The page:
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NEXIS Class Explorations Teach New Skills and Lessons

By: Diane Stirling
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  One student project was an interface that allowed this houseplant to send a Tweet when it needed water.

Emerging applications and programs, computer kits, and high-tech gadgets that could become the next “big things” were demonstrated at the School of Information Studies (iSchool) last week as students displayed technology explorations they researched, applied, and built in IST 200, or “NEXIS Class,” this semester.

Teams of students tackled technologies as diverse as Little Bits, Arduino and MaKey MaKey inventor kits; 3D printing; the Leap Motion app, and Occulus Rift. Many found that the hands-on learning provided lessons that will stay with them along their academic and career paths.

Alex Blayer, a freshman Information Management and Technology major, plans to follow the development of future refinements of the Occulus Rift, a wearable 3D visualization simulator tool he researched for his final project. “I’m definitely going to follow it and see how it evolves when it is for sale on a consumer level. I would like to figure out how programs are developed for it, and maybe develop some for it myself,” he observed.

Their hands-on efforts with Little Bits, component computerized pieces designed as a tech-skills teaching tool, also influenced the career interests of two students who paired for that project. Elise Lambson, who is pursuing her masters in library and information science, said that while she plans to continue that path, the exposure to developmental technology she’s had through NEXIS Class “has me looking at my library degree in a different direction.” She sees how the skills learned can be incorporated into a library setting to help colleagues and patrons, she added.  “You see plenty of the technology that’s already been produced through its commercial advertising, but it’s interesting to see what’s in the works and to be able to be able to play around with it.” Elise took the class because “I wanted to get better acquainted with CSS and some of the programs that I never would have thought of before. I would like to learn how to build apps; they are skills I could see becoming very valuable in a library setting.”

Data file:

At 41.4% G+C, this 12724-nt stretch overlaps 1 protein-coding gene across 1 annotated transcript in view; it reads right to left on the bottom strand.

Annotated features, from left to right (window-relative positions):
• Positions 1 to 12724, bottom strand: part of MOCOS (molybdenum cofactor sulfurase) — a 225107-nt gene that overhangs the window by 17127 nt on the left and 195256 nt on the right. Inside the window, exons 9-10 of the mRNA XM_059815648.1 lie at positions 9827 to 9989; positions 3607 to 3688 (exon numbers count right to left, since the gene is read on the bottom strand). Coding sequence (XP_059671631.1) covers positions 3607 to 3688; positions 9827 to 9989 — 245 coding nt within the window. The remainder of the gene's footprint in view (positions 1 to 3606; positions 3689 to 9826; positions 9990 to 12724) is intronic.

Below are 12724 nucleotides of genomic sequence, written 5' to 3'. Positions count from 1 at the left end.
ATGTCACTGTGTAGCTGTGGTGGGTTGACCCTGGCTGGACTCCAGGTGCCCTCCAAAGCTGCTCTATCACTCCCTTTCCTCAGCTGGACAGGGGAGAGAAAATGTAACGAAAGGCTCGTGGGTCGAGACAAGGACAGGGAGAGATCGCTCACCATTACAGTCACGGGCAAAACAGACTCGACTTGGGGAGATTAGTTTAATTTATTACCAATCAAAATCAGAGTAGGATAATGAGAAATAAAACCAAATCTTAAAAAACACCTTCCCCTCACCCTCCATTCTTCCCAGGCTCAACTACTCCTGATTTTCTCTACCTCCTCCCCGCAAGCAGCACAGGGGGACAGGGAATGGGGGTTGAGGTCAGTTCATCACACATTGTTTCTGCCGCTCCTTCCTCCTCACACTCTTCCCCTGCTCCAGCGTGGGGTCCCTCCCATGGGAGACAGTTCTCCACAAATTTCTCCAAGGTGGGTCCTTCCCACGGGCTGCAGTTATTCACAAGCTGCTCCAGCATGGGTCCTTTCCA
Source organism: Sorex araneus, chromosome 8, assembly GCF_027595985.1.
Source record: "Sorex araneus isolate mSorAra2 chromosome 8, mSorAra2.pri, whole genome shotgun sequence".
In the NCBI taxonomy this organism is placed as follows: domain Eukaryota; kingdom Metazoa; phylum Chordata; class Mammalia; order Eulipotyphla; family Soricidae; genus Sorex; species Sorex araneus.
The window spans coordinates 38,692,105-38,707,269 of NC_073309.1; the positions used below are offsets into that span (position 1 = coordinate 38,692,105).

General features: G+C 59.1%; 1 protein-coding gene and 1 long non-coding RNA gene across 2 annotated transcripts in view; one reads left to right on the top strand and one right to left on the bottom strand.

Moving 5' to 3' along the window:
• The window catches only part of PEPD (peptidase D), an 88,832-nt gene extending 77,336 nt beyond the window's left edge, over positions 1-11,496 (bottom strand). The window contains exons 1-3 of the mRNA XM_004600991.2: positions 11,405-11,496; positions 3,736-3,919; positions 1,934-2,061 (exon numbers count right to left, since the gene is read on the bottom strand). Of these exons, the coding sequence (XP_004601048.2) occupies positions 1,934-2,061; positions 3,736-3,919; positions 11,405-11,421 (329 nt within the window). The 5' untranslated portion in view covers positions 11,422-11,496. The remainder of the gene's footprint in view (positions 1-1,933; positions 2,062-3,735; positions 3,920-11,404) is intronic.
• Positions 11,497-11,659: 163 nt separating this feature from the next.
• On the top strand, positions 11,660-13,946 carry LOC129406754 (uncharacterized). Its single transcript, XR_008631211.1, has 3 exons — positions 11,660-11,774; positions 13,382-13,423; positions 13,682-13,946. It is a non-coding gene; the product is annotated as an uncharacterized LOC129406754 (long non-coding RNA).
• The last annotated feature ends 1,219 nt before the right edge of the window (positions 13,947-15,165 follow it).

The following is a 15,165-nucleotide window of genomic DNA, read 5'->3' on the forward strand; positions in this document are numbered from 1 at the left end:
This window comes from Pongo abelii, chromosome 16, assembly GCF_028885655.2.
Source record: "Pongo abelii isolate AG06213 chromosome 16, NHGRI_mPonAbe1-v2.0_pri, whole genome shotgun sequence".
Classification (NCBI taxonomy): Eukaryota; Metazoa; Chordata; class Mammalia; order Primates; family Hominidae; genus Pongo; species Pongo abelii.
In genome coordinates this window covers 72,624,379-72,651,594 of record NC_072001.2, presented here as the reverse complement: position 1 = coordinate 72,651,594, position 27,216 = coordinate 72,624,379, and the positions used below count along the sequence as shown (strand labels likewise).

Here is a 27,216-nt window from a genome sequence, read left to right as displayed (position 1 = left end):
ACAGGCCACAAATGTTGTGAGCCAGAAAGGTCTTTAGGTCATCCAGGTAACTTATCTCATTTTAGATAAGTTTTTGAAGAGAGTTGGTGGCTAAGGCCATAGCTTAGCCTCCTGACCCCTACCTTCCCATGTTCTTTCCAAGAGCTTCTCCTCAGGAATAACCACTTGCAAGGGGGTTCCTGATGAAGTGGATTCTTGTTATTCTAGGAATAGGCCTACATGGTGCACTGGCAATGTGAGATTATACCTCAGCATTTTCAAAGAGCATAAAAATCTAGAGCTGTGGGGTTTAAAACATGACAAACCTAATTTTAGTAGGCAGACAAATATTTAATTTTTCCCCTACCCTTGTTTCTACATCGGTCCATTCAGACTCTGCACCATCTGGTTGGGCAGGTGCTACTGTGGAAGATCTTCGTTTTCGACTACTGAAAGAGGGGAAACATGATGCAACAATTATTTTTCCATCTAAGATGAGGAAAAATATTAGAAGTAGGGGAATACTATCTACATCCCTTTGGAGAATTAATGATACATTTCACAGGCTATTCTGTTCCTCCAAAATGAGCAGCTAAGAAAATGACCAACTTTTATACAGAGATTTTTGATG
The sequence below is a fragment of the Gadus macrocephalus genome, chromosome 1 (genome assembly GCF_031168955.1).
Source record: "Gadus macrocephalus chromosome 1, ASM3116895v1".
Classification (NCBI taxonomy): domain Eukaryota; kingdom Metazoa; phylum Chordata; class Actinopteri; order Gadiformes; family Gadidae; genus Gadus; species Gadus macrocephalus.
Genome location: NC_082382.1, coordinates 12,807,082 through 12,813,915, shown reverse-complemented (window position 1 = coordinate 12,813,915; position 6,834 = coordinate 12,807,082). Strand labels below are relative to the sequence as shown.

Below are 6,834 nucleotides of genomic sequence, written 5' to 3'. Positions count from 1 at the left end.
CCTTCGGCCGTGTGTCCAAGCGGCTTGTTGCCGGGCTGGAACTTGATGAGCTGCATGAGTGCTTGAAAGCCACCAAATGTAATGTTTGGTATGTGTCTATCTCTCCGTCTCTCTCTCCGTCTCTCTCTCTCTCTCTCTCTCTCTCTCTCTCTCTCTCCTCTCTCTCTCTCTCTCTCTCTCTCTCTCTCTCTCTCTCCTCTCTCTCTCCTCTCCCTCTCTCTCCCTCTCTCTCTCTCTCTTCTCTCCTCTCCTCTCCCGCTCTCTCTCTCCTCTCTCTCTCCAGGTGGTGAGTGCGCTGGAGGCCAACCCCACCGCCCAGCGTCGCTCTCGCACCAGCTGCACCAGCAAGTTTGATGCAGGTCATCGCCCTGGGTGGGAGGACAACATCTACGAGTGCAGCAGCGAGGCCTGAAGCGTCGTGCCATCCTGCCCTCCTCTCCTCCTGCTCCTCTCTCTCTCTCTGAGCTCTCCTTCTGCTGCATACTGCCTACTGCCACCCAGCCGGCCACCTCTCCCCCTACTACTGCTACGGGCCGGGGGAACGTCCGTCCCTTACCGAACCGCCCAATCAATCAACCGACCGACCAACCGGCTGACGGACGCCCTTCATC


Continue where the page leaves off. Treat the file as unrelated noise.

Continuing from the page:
Teammate Branden Birmingham said working with the Little Bits components “taught me about how circuits and electronics work and how complex they actually are,” but the experience produced a valuable life lesson, too. He found the class “very relevant to seeing how we adopt new technologies.” He especially liked the experimentation process—even its inevitable bumps in the road—because “nothing goes perfect. You’re probably never going to experience the same thing twice.”

Elena Chwat, an Information Management and Technology senior and Global Enterprise Technology minor, created a circuit board with chips and receptors to build a machine that monitored the moisture levels of a houseplant – then tweeted its status, including when it needed watering. “It was a really great experience learning how to put it together. I had to solder a circuit board – I’d never done anything like that before. I had always been more interested in design aspects, and this was my first exposure to this kind of programming. It opened the door for me for this kind of experience. Now I’m definitely interested in creating programs and trying other kits. If I’m doing well I might consider it as a career,” she explained.

Basketball enthusiasts Ben Glidden and Rob Fink, who both hope to work in that sports field, tried their hand at an advanced statistics technology by exploring the analytics company SportVu.

Through cameras, SportVu technology captures all the plays and player movements throughout a game in real time, then aggregates the data and posts it online. The data is then available for everyone from fans to players to executives to review, analyze, and put to various uses.  Fink, who wants to work in digital media in basketball, plans to use his NEXIS class project to showcase his skills to potential employers. To him, NEXIS class “was great because it really helped me think about what I want to do, and it’s helped me think that I can use the future of technology with what I know now, to have a career in the field I want.”

Glidden, a Newhouse School of Communications public relations major, also wants to work in social media. He says his NEXIS class explorations and this project have taught him that, “information isn’t power–it’s harnessing information that really gets you places. You can have all the information in the world but if you don’t know how to use it…information is the most important thing out there.” 

Glidden said he took all the iSchool courses he could because of his interest in digital media, and that NEXIS class “helped me think about information and data in a different way.” He said that exposure has helped him see that there “are opportunities everywhere. Everyone—every company no matter what the field—everyone needs their information managed.”

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